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Maryland Students Deserve a Break

by Jeanne Allen

When governors win historic elections, one expects legislators to not only respect such a mandate but to try to work collaborate on changes that help those for whom adults should work the hardest, and that’s our kids. Such expectations for Maryland, however, seem sadly out of reach right now. This week, the Maryland Senate Education, Health & Environmental Affairs Committee took up Governor Larry Hogan’s very modest proposal to amend the state’s charter school law, in order to increase quality educational opportunities for students who currently have no options other than their assigned school, which may not fit their needs. Yet rather than even debate the need for more and better choices, this allegedly thoughtful body ignored his proposals altogether and actually took action to make Maryland’s education law less accountable to parents and taxpayers! They did so by removing the advisory role of the State Board of Education and by taking any authority away from charter school principals to choose their own staff!

This was news to many legislators with whom advocates spoke this week. Indeed even the Governor’s own staff seems to believe that they have made progress. That’s because there has been little time given to actually understanding how charter school laws are supposed to work and a lot of time given to listening to mythology and misinformation about this very successful education reform that has helped 42 other states and The District of Columbia transform schooling for all types of children, particularly the poor and disadvantaged among us.

The reality is that a charter school law that permits school districts to dictate the terms under when and how a new public school is formed and control all of its hiring, curriculum decisions and funding is not a charter school law at all. It’s simply

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Maryland charter school law ranked seventh worst

“State charter school law ranked seventh worst”
by Blair Ames
Frederick News Post
February 29, 2012

The creation of great new public charter schools in Maryland requires just one simple thing, according to Jeanne Allen, president of the Center for Education Reform, an advocacy organization.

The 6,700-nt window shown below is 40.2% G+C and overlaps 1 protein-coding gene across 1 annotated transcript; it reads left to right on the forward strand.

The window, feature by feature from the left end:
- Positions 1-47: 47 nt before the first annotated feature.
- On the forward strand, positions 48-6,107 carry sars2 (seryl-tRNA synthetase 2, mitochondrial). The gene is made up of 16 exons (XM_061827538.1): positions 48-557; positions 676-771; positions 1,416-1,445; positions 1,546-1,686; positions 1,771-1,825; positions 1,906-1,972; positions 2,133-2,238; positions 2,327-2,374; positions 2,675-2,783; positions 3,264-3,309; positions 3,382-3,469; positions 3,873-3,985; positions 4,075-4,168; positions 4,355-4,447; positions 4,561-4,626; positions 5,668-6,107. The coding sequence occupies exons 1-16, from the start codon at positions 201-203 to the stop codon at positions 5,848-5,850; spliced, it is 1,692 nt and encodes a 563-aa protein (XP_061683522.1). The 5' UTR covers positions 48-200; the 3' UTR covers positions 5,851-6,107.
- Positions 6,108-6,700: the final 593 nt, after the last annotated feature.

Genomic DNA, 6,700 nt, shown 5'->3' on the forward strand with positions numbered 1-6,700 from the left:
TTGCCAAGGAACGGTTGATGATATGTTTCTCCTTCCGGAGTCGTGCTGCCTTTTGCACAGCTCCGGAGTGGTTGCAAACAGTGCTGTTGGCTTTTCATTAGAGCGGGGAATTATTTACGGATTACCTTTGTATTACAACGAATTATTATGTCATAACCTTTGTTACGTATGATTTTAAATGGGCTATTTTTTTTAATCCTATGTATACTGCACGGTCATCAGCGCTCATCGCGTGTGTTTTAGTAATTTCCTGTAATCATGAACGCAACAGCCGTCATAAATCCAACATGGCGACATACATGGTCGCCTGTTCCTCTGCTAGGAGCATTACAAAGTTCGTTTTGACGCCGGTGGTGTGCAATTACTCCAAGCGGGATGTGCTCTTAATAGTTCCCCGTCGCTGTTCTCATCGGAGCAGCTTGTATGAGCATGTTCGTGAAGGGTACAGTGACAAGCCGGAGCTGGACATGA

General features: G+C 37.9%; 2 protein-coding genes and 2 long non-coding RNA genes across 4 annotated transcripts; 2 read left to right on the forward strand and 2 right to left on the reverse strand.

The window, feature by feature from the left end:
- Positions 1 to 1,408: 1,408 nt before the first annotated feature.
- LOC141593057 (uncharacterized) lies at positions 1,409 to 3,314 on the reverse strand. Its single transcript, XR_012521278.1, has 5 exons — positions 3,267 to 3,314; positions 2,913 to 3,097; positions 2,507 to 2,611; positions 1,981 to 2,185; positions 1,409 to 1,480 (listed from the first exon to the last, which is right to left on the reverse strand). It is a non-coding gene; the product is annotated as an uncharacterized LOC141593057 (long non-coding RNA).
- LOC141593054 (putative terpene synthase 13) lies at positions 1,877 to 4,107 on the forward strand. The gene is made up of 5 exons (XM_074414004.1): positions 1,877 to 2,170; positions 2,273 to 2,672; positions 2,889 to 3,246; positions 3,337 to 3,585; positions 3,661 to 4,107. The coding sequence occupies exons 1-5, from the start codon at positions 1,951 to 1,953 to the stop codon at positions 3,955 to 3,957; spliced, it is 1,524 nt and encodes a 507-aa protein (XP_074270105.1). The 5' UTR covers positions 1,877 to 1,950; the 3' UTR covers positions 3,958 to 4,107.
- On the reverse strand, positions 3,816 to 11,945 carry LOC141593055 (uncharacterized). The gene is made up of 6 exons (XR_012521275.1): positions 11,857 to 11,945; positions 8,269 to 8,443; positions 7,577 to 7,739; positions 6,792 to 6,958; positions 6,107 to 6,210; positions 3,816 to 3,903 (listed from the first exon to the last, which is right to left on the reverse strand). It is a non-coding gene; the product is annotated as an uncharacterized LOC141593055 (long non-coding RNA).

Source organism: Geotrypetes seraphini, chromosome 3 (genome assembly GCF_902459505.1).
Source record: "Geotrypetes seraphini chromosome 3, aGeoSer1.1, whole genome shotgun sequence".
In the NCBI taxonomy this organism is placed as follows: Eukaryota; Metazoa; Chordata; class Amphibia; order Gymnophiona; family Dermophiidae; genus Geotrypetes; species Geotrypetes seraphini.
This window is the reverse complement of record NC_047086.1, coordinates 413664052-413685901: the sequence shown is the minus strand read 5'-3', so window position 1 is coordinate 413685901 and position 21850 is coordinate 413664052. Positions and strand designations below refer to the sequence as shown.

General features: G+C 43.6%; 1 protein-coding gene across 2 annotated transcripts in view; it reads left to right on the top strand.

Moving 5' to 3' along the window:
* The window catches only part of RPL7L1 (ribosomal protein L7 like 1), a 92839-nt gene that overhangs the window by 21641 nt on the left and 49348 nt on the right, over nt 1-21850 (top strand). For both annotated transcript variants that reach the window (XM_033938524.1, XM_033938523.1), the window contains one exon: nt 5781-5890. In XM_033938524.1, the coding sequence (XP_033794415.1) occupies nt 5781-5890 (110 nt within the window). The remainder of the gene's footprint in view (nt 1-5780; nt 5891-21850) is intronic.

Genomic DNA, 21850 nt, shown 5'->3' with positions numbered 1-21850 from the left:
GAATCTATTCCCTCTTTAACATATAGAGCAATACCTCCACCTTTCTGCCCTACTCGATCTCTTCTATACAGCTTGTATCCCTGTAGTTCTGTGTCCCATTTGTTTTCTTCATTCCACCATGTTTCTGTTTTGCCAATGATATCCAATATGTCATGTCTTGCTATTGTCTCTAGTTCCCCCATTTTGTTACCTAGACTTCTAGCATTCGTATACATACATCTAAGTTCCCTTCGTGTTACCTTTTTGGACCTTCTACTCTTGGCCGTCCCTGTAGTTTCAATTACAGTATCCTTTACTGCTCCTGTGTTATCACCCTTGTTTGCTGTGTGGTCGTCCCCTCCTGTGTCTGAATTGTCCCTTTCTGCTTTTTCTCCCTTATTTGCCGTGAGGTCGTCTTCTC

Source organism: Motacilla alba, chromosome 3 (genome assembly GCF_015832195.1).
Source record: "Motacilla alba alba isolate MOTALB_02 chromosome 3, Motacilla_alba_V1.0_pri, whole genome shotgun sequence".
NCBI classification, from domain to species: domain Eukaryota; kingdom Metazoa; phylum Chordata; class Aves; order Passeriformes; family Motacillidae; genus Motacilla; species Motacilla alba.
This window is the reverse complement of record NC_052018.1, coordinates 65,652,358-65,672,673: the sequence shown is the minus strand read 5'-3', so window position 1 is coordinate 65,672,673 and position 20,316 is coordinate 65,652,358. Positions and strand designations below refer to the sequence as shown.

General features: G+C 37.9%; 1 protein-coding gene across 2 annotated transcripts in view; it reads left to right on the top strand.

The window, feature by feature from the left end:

“It’s a law that is very clear and open to actually allowing people to step forward to get those schools,” Allen said Tuesday.

Maryland is far from having what CER officials consider an adequate charter school law, she said. According to the center’s 2011 annual ranking and score card of charter school laws released in January 2011, Maryland’s law ranks 35th of 41 laws on the books.

As reasons for the poor rating, the report cited limitations with district-only authorizing, union requirements, school board control of charters and lack of funding for charters.

Mississippi claimed the worst ranking, while Washington D.C. was deemed to have the best charter law.

Allen will visit Frederick tonight to discuss Maryland’s charter law, what she believes is lacking and what needs to be done to improve the law. The event at the C. Burr Artz Library will be hosted by FrederickEducationReform.com.

Tom Neumark, a founder of FrederickEducationReform.com, said his organization wanted to inform the public and elected officials about the rankings and how the law could be changed.

According to Allen, fixing the law won’t be easy.

The state law would need to be totally rewritten for Maryland to have a quality charter school law, she said.

She suggested starting with adding an independent authorizer to form charter schools rather than school boards because school boards don’t know what it’s like to operate a charter school.

“They’re not set up to review, approve and even consider what a new school looks like,” she said. “They’re not in the new schools business.”

Allen said the Maryland legislature has shown no “appetite”

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